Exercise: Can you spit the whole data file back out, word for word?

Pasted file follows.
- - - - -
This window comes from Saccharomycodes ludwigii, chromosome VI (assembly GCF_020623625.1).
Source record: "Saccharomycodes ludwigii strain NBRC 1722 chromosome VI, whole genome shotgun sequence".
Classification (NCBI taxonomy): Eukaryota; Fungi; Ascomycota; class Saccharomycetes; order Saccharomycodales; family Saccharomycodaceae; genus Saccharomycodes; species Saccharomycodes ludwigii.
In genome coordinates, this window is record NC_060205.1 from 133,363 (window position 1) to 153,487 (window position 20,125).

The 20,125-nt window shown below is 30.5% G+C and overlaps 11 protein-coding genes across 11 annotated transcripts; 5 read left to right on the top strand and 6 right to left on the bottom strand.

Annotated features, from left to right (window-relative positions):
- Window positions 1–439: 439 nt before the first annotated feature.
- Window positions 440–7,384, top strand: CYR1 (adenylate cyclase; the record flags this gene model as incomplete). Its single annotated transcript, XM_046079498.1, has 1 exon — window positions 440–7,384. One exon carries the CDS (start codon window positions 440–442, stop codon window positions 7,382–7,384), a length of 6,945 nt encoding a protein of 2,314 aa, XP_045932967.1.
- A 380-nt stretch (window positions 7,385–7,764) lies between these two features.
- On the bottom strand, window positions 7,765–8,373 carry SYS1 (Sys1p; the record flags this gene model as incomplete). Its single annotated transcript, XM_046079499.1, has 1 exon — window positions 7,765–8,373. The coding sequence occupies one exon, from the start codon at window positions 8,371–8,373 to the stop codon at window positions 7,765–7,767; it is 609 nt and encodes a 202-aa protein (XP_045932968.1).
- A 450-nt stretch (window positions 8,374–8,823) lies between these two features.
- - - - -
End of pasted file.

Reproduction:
This window comes from Saccharomycodes ludwigii, chromosome VI (assembly GCF_020623625.1).
Source record: "Saccharomycodes ludwigii strain NBRC 1722 chromosome VI, whole genome shotgun sequence".
Classification (NCBI taxonomy): Eukaryota; Fungi; Ascomycota; class Saccharomycetes; order Saccharomycodales; family Saccharomycodaceae; genus Saccharomycodes; species Saccharomycodes ludwigii.
In genome coordinates, this window is record NC_060205.1 from 133,363 (window position 1) to 153,487 (window position 20,125).

The 20,125-nt window shown below is 30.5% G+C and overlaps 11 protein-coding genes across 11 annotated transcripts; 5 read left to right on the top strand and 6 right to left on the bottom strand.

Annotated features, from left to right (window-relative positions):
- Window positions 1–439: 439 nt before the first annotated feature.
- Window positions 440–7,384, top strand: CYR1 (adenylate cyclase; the record flags this gene model as incomplete). Its single annotated transcript, XM_046079498.1, has 1 exon — window positions 440–7,384. One exon carries the CDS (start codon window positions 440–442, stop codon window positions 7,382–7,384), a length of 6,945 nt encoding a protein of 2,314 aa, XP_045932967.1.
- A 380-nt stretch (window positions 7,385–7,764) lies between these two features.
- On the bottom strand, window positions 7,765–8,373 carry SYS1 (Sys1p; the record flags this gene model as incomplete). Its single annotated transcript, XM_046079499.1, has 1 exon — window positions 7,765–8,373. The coding sequence occupies one exon, from the start codon at window positions 8,371–8,373 to the stop codon at window positions 7,765–7,767; it is 609 nt and encodes a 202-aa protein (XP_045932968.1).
- A 450-nt stretch (window positions 8,374–8,823) lies between these two features.